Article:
Guidelines on evaluation and marking
APhil master modules are marked on a scale from 0 to 10. These marks are interpreted as follows:
9-10: excellent (“excellente”)
5-6.9: passed (“aprobado”)
0-4.9: failed (“suspenso”)
There is also a possible grade “did not attend” (“no presentado”), which can be used if someone didn’t show up.
These marks will be communicated to the Faculty office where they become part of the official record of a student's performance ("expediente"). Credits are gained for a pass mark (i.e. ≥5).
In principle, each APhil teacher should explain what his or her criteria and methods of evaluating the work of students are. But it is in the interest of uniform standards and comparability to articulate here some general default criteria of evaluation. Faculty who will be significantly deviating from this default are asked to inform their students.
The Master in Analytic Philosophy has certain educational aims, and the evaluation criteria for the modules in the APhil Master will reflect these aims. In general, it is expected that those who obtain the APhil Master have acquired the basic research skills of an analytic philosopher and basic knowledge in a number of central areas of philosophy (with a slightly different focus in the theoretical and practical itineraries), as well as in some more specialized areas of research. These research skills include, for example:
• the ability to interpret difficult philosophical texts reliably.
• the ability to articulate philosophical problems.
• the ability to articulate and develop a philosophical position, and to defend it in argument.
• the ability to evaluate philosophical arguments.
• the ability to write clearly, relevantly and to the point.
• the ability to use bibliographical tools.
As a consequence, the typical criteria in marking an essay submitted for an APhil module would include:
• Does the essay address a clearly articulated problem or question?
• How relevant is the text of the essay to addressing this problem (e.g. does it answer the question? To what extent do all the parts of the essay contribute to justifying that answer, etc)
• How clearly written is the essay?
• Are the points made presented in a clear manner? Is the line of argument explained? Is the essay appropriately structured?
• How coherent is the position defended, how good the arguments offered in its favour?
• Is the author competent in the subject matter?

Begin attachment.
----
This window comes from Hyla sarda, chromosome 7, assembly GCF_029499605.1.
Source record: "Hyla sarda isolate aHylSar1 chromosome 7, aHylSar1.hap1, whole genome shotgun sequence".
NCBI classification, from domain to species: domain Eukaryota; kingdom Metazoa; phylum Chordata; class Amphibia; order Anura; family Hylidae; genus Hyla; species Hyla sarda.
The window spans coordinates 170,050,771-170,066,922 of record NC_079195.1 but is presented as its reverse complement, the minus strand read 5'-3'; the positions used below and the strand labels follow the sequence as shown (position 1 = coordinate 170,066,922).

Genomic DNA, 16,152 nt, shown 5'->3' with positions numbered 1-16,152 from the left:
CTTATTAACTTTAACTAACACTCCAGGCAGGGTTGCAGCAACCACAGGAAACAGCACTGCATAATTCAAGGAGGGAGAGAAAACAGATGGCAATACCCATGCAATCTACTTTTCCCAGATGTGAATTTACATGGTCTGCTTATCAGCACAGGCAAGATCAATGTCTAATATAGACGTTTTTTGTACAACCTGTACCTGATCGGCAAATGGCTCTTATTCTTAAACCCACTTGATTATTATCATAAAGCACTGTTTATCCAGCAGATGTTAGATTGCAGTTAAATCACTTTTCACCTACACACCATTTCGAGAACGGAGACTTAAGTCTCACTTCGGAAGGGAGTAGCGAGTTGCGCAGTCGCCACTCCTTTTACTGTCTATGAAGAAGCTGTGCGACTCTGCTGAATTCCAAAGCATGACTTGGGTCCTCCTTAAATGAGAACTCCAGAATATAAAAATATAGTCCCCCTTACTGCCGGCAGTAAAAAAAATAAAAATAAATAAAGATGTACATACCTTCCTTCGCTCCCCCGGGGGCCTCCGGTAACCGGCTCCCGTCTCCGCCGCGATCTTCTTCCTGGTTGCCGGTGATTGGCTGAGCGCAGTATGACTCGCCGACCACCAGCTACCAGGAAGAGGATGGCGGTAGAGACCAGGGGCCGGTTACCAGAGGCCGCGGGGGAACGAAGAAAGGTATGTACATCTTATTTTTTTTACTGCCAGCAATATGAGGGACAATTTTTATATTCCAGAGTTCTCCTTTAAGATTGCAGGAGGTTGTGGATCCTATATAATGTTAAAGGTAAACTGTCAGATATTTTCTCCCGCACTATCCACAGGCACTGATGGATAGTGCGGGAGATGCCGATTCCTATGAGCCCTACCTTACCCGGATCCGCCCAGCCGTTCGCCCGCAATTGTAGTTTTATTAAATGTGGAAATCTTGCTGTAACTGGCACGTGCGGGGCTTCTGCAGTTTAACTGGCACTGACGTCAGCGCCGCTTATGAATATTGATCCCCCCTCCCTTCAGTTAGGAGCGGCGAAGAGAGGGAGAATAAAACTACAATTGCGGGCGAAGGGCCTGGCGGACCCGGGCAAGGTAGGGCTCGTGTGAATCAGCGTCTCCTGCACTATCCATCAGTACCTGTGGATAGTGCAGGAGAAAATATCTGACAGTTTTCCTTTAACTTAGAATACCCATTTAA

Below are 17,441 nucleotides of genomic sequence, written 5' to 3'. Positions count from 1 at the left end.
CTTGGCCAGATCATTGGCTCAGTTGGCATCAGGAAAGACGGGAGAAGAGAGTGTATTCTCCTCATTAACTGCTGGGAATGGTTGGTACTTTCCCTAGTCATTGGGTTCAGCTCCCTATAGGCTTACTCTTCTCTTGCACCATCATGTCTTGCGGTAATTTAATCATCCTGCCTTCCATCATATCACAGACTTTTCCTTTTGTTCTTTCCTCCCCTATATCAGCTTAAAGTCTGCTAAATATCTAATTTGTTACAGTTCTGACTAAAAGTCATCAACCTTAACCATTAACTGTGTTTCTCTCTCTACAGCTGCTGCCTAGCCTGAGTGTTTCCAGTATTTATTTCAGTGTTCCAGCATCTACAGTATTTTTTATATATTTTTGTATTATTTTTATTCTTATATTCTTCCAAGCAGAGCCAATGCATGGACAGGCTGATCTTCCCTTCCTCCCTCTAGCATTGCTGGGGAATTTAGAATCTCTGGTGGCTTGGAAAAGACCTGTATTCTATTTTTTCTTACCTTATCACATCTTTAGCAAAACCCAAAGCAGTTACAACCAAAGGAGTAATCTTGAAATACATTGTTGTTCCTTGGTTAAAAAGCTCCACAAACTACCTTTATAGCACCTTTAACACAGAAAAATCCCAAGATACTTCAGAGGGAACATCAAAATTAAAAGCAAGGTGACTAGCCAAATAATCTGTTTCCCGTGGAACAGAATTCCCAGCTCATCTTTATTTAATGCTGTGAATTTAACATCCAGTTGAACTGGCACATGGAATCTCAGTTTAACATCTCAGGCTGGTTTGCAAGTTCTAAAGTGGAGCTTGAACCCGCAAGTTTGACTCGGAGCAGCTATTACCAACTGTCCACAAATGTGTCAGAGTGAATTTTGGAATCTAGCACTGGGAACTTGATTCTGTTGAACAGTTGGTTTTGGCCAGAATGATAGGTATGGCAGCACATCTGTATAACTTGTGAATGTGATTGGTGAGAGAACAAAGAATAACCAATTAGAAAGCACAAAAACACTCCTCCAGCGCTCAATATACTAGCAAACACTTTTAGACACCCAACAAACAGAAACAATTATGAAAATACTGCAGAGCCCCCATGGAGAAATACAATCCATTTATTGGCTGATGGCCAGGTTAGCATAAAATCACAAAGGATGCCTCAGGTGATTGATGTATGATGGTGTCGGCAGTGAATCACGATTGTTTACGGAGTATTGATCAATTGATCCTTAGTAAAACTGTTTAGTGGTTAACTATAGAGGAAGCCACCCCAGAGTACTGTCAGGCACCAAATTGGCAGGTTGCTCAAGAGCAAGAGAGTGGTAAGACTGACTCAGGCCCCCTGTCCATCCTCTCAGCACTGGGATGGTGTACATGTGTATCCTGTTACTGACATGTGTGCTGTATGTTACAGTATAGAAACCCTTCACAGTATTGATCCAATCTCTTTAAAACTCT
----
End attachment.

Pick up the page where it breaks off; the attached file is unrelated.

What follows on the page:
• Is the work of others interpreted correctly?
• Is proper reference made to relevant work by other philosophers? Is good use being made of direct quotation (i.e. when it serves an argumentative or presentational purpose)
• Is the work of others properly and clearly acknowledged
• Is a good system of reference being used (e.g. the Harvard system etc)
A Note on Originality and Plagiarism:
Students often wonder whether their work must be original. In a minimal sense, every good essay will be original, for the author will have made his or her own choice of which position to defend, which arguments to adduce, how exactly to explain or articulate these things etc. The student is speaking with his or her own voice. Thus, even if you defend a position that many others have defended before you, and you use standard arguments to defend it, your essay will be original in this minimal sense: you are using your own words, and you have made up your own mind as to how to evaluate the standard positions and arguments. Of course, if you provide a new original argument, or defend a new position, then this makes your essay more original and interesting, and this is good. But this is not expected of you.
In writing about a philosophical problem, it is often good to discuss and make reference to the work of others. Often it is necessary to recount the arguments or positions of others. Sometimes it is necessary to quote others verbatim—for example in order to provide evidence that some philosopher makes a certain claim, it may be desirable to cite his or her words. However, it must at all times be clear which are the claims attributed to others, and which are the claims made by the author him or herself. Moreover, it must be indicated clearly when the exact words of others are being reproduced, providing a page reference and the bibliographical details of the work being cited. Failing to do so may amount to plagiarism. Your work might be marked down or even failed if your sources are not acknowledged properly.